This year we have received below-average rainfall. In fact, our streams and guts have not heavily flowed since the 2017 hurricane season. On the surface of the islands, everything appears lush and green. The greenery dominates the environment with its magic of chlorophyll, which converts sunlight into energy in the process of photosynthesis. Those of us who are in tune with nature will notice the absence of certain organisms in abundance this autumn and winter season.
One organism that is usually in abundance this time of the year is butterflies. Recently, I conducted a hike for the St. Croix Hiking Association, which I am a member of, along the beautiful green rolling hills of the east end of the island to Jack Bay, Horseshoe Bay, Isaac Bay, and Small Isaac Bay. As I explained to the hikers, there are no blossoms of Ginger Thomas, the territory flowers of the Virgin Islands covering the hillsides, valleys, and coastal landscapes of the east end of St. Croix.
According to the old people, Ginger Thomas blossom is an indicator of whether you will have a good or poor year sugarcane crop. If about 90 percent of the flowers hold onto the tree, it will be a good year for harvesting sugarcane. However, if about 90 percent of the flowers fall off the tree, then it will be a poor year for harvesting sugarcane. There were no blossoms of flowers covering the historic landscape of St. Croix’s east end with thousands of Great Southern White butterflies gathering the nectar from the Ginger Thomas flowers.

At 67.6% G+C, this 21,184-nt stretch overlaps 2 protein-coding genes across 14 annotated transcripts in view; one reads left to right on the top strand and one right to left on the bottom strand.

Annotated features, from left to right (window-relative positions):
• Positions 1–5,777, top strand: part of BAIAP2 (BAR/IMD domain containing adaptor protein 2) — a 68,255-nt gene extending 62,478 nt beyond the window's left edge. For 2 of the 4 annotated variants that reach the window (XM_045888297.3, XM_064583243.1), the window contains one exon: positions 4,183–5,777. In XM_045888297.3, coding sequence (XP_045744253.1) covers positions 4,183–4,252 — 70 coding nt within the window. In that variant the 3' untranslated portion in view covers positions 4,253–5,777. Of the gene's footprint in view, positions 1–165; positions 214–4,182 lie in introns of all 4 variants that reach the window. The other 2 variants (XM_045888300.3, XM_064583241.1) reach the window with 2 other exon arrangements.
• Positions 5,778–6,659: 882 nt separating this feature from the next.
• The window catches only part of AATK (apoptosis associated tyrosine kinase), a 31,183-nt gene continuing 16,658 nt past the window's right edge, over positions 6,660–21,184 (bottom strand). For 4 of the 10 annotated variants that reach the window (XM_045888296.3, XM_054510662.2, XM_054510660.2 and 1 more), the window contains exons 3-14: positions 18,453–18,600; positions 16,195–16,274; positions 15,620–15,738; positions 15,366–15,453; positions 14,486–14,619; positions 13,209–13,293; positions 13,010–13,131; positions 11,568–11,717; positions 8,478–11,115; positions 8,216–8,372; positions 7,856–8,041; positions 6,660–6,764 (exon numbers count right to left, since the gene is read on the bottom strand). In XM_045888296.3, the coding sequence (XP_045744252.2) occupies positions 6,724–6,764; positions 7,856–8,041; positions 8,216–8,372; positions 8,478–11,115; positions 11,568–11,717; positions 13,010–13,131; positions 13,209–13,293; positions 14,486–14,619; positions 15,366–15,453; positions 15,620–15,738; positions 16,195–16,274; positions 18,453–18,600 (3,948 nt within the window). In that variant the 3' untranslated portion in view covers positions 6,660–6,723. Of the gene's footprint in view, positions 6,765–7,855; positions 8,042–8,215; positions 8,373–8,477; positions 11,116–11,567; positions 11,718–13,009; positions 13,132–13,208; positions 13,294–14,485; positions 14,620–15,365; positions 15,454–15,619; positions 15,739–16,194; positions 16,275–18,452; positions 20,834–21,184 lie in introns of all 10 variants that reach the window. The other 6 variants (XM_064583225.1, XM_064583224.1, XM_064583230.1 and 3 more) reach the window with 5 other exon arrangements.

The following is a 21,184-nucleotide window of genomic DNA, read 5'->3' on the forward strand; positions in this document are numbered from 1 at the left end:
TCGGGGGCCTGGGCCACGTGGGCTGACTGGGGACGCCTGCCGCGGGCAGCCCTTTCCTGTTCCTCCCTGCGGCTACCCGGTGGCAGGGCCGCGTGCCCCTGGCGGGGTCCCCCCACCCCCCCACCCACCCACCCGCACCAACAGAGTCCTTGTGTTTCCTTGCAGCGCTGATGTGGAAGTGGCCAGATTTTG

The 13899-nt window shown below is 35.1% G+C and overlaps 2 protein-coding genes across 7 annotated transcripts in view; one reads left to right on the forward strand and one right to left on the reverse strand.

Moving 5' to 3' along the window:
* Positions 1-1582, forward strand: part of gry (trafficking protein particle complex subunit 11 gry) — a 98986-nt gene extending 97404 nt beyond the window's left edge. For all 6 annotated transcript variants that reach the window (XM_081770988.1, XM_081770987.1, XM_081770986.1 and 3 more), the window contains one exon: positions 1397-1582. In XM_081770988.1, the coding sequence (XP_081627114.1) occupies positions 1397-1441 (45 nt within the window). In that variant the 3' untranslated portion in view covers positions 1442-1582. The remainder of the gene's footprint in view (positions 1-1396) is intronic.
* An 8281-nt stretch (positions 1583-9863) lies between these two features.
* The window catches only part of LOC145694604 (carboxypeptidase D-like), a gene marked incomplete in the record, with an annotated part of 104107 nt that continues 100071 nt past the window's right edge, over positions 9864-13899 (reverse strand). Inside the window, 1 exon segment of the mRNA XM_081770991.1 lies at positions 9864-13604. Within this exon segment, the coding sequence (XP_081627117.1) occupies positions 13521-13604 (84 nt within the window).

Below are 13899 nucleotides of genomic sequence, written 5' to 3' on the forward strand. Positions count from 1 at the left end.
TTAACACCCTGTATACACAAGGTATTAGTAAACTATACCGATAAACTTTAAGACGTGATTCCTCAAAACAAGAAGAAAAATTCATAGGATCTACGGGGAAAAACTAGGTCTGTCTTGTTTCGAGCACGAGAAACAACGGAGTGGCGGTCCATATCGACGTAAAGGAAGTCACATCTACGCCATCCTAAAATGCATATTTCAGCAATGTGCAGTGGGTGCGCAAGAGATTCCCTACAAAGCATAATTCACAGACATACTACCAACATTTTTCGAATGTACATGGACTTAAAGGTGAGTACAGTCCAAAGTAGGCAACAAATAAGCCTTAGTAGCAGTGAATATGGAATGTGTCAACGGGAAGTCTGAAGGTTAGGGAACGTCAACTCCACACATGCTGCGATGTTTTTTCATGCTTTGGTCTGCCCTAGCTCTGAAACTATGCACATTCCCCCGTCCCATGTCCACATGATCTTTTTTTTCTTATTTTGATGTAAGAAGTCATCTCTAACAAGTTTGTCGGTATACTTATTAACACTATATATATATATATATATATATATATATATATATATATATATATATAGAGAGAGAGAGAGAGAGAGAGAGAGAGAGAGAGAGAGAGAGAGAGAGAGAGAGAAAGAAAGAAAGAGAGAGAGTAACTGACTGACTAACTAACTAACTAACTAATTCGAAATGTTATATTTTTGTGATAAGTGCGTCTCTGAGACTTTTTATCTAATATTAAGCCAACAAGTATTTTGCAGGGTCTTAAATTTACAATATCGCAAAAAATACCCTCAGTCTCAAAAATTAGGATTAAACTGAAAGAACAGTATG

As we hiked along the trail, there were a few butterflies here and there rising in front of us to the blue sky as we walked near them on the dirt path of one of St. Croix’s most beautiful landscapes. The Great Southern White butterfly, whose scientific name is Ascia monuste eubotea, is usually very common and abundant during this time of the year, signaling in the Christmas season.